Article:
Energy Storage and Conversion Materials
Properties, Methods, and Applications
- Available for pre-order on April 12, 2023. Item will ship after May 3, 2023
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This book explores the fundamental properties of a wide range of energy storage and conversion materials, covering mainstream theoretical and experimental studies and their applications in green energy. It presents a thorough investigation of diverse physical, chemical, and material properties of rechargeable batteries, supercapacitors, solar cells, and fuel cells, covering the development of theoretical simulations, machine learning, high-resolution experimental measurements, and excellent device performance.
• Covers potential energy storage (rechargeable batteries and supercapacitors) and energy conversion (solar cells and fuel cells) materials.
• Develops theoretical predictions and experimental observations under a unified quasi-particle framework.
• Illustrate up-to-date calculation results and experimental measurements.
• Describes successful synthesis, fabrication, and measurements, as well as potential applications and near future challenges.
Promoting a deep understanding of the basic science, application engineering, and commercial products, this work is appropriate for senior graduate students and researchers in materials, chemical, and energy engineering and related disciplines.
Table of Contents
1. Introduction and Methods. 2. Molecular Dynamics Simulation of Amorphous Silicon Anode in Li-Ion Batteries. 3. Rich Intercalations in Graphite Magnesium Compounds. 4. Na-Intercalation Compounds and Na-Ion Batteries. 5. Electronic Properties of LiLaTiO4 Compound. 6. Electronic Properties of Li2S-Si Heterojunction. 7. Electronic and Magnetic Properties of LiMnO2 Compound. 8. Surface Property of High-Voltage Cathode LiNiPO 4 in Lithium-Ion Batteries: A First-Principles Study. 9. Introduction to Machine Learning Method and Its Applications in Li-Ion Batteries. 10. SnOx (x=0,1,2) and Mo Doped SnO2 Nanocomposite as Possible Anode Materials in Lithium-Ion Battery. 11. Polymer Electrolytes Based on Ionic Liquid and Poly(Ethylene Glycol) via in-situ Photopolymerization for Lithium–Ion Batteries. 12. Synthesis of Multiporous Carbons with Biomaterials for Applications in Supercapacitors and Capacitive Deionization. 13. Low-Dimensional Heterostructure-Based Solar Cells. 14. Towards High Performance Indoor Dye-Sensitized Photovoltaics: A Review of Electrodes and Electrolytes Development. 15. Progress and Prospects of Intermediate-Temperature Solid Oxide Fuel Cells. 16. Concluding Remarks. 17. Energy Resources and Challenges. 18. Problems Under Classical and Quantum Pictures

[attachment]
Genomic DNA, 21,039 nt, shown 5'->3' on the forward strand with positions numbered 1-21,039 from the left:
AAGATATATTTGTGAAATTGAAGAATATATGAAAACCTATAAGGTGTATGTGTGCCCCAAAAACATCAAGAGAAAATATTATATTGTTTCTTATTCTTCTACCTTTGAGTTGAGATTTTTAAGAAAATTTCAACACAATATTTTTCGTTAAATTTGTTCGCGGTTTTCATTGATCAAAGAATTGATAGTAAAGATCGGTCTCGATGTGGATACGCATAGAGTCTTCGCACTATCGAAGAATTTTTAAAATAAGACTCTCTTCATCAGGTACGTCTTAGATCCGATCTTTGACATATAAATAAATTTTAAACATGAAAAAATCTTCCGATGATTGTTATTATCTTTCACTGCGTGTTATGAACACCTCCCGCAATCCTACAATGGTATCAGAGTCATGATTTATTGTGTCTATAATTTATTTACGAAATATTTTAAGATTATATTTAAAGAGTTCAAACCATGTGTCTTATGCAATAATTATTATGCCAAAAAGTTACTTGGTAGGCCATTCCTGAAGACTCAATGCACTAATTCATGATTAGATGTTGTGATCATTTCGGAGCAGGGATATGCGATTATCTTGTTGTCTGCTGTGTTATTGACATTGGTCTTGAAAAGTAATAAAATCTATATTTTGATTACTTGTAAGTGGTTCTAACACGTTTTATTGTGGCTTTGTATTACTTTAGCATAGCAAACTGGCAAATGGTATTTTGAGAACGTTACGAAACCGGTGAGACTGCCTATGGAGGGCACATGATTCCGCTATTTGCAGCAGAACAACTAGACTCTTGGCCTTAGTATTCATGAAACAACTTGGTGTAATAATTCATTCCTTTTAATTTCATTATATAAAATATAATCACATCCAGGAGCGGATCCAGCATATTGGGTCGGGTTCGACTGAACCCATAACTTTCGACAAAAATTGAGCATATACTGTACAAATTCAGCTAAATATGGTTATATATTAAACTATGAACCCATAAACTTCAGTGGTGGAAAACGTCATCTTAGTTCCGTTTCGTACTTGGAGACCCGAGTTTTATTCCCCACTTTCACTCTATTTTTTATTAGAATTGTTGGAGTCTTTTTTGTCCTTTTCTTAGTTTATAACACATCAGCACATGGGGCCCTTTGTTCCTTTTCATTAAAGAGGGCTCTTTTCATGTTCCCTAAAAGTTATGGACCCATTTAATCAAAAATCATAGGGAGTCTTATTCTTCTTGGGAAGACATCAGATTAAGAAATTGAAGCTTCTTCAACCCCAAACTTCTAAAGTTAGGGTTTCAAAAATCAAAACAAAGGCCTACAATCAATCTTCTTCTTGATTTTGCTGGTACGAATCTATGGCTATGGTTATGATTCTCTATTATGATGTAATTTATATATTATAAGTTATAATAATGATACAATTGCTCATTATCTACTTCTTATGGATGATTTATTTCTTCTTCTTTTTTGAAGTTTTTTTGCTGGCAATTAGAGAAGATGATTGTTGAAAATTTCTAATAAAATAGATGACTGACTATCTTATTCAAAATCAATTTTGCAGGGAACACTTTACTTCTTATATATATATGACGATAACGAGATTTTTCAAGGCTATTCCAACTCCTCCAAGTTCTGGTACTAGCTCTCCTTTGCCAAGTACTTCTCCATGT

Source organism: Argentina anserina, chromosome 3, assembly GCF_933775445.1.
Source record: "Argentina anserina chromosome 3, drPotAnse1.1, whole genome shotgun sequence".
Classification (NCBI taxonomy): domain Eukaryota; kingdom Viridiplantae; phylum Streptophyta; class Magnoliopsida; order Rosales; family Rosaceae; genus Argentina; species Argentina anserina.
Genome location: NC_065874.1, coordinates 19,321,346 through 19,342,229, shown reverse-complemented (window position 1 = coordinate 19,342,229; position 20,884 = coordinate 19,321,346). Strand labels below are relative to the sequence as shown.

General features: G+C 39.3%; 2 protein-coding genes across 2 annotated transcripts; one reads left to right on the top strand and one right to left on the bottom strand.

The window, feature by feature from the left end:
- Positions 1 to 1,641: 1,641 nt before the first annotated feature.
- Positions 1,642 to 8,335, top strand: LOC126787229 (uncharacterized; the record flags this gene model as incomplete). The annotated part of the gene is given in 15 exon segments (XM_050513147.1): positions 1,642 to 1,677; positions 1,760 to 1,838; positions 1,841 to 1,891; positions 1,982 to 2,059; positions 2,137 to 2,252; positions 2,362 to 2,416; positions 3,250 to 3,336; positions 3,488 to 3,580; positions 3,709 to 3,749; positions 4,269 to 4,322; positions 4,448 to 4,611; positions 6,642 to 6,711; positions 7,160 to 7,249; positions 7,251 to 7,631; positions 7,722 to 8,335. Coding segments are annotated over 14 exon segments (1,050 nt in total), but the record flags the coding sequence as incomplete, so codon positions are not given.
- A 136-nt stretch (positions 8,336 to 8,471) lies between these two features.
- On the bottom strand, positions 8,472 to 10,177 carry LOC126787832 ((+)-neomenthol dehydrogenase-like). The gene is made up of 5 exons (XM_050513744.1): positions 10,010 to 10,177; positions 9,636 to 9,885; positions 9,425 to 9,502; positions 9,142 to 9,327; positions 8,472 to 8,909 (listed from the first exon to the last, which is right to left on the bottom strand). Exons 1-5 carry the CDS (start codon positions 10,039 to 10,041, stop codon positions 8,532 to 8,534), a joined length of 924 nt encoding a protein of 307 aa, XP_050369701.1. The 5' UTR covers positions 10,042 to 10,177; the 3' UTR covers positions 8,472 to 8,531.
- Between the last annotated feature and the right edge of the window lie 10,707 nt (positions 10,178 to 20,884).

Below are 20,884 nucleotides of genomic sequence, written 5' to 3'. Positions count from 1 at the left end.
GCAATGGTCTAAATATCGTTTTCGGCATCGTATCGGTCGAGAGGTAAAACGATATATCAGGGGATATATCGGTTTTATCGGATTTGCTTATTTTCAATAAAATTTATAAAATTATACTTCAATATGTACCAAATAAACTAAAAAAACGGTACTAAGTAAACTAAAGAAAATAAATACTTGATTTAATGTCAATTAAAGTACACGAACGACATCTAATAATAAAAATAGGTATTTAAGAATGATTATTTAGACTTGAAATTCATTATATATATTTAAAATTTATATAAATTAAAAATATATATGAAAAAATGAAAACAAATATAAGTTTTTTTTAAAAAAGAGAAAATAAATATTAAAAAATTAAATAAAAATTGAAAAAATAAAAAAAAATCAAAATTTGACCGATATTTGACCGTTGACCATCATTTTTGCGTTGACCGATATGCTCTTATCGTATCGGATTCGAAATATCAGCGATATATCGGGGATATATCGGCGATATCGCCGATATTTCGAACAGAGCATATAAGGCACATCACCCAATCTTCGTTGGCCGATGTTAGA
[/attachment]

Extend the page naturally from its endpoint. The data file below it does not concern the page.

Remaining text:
Ngoc Thanh Thuy Tran obtained her Ph.D. in Physics in 2017 from the National Cheng Kung University (NCKU), Taiwan. Afterward, she began to work as a postdoctoral researcher and then an assistant researcher at Hierarchical Green-Energy Materials (Hi-GEM) Research Center, NCKU. Her scientific interest is focused on the fundamental (electronic, magnetic, and thermodynamic) properties of 2D materials and rechargeable battery materials by means of the first-principles calculations.
Jeng-Shiung Jan is a professor in the Department of Chemical Engineering, NCKU, Taiwan. He received his PhD in Chemical Engineering in 2006 from Texas A&M University and conducted postdoctoral research at Georgia Institute of Technology. His current research focuses on studying the synthesis of functional polymers and nanomaterials. He received several awards, including Outstanding Professor in Academic Research from LCY Education Foundation and Lai Zaide Professor Award.
Wen-Dung Hsu is a professor in the Department of Materials Science and Engineering, NCKU, Taiwan. His expertise is utilizing computational materials science methods including first-principle calculations, molecular dynamics simulations, Monte-Carlo methods, and finite-element methods to study materials issues. His research interests are mechanical properties of materials from atomic to macro scale, lithium-ion battery, solid-oxide fuel cell, ferroelectrics, solid catalyst design for biodiesel, and processing design for single-crystal growth.
Ming-Fa Lin is a distinguished professor in the Department of Physics, NCKU, Taiwan. He received his PhD in physics in 1993 from the National Tsing-Hua University, Taiwan. His main scientific interests focus on essential properties of carbon-related materials and low-dimensional systems. He is a member of American Physical Society, American Chemical Society, and the Physical Society of Republic of China (Taiwan).
Jow-Lay Huang is working as a chair professor in the Department of Materials Science and Engineering, NCKU, Taiwan. He is the director of the Hierarchical Green-Energy Materials (Hi-GEM) Research Center, NCKU. He received his PhD in Materials Science and Engineering in 1983 from University of Utah. His research interest includes the fabrication, development and application of ceramic nanocomposites, piezo-phototronic thin films for photodetector devices, piezoelectric thin films for high frequency devices, metal oxide/graphene and SiCx nanocomposites as anode materials for lithium-ion battery, and 2D nanocrystal materials for photoelectrochemical application.